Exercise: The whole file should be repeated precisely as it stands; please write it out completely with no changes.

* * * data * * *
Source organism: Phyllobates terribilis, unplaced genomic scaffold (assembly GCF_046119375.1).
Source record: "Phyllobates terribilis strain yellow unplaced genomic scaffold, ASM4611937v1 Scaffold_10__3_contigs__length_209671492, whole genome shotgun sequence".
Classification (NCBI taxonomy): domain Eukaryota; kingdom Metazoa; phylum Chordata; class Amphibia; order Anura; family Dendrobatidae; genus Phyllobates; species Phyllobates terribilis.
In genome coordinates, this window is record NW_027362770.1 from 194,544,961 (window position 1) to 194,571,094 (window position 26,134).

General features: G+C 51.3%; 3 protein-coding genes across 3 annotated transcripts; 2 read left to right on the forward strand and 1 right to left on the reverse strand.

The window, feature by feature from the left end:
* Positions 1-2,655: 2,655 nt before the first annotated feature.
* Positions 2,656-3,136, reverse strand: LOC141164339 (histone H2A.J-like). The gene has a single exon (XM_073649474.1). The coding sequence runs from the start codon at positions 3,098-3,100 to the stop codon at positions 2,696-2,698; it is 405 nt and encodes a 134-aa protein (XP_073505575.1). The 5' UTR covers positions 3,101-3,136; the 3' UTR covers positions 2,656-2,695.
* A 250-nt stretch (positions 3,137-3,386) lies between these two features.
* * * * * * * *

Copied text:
Source organism: Phyllobates terribilis, unplaced genomic scaffold (assembly GCF_046119375.1).
Source record: "Phyllobates terribilis strain yellow unplaced genomic scaffold, ASM4611937v1 Scaffold_10__3_contigs__length_209671492, whole genome shotgun sequence".
Classification (NCBI taxonomy): domain Eukaryota; kingdom Metazoa; phylum Chordata; class Amphibia; order Anura; family Dendrobatidae; genus Phyllobates; species Phyllobates terribilis.
In genome coordinates, this window is record NW_027362770.1 from 194,544,961 (window position 1) to 194,571,094 (window position 26,134).

General features: G+C 51.3%; 3 protein-coding genes across 3 annotated transcripts; 2 read left to right on the forward strand and 1 right to left on the reverse strand.

The window, feature by feature from the left end:
* Positions 1-2,655: 2,655 nt before the first annotated feature.
* Positions 2,656-3,136, reverse strand: LOC141164339 (histone H2A.J-like). The gene has a single exon (XM_073649474.1). The coding sequence runs from the start codon at positions 3,098-3,100 to the stop codon at positions 2,696-2,698; it is 405 nt and encodes a 134-aa protein (XP_073505575.1). The 5' UTR covers positions 3,101-3,136; the 3' UTR covers positions 2,656-2,695.
* A 250-nt stretch (positions 3,137-3,386) lies between these two features.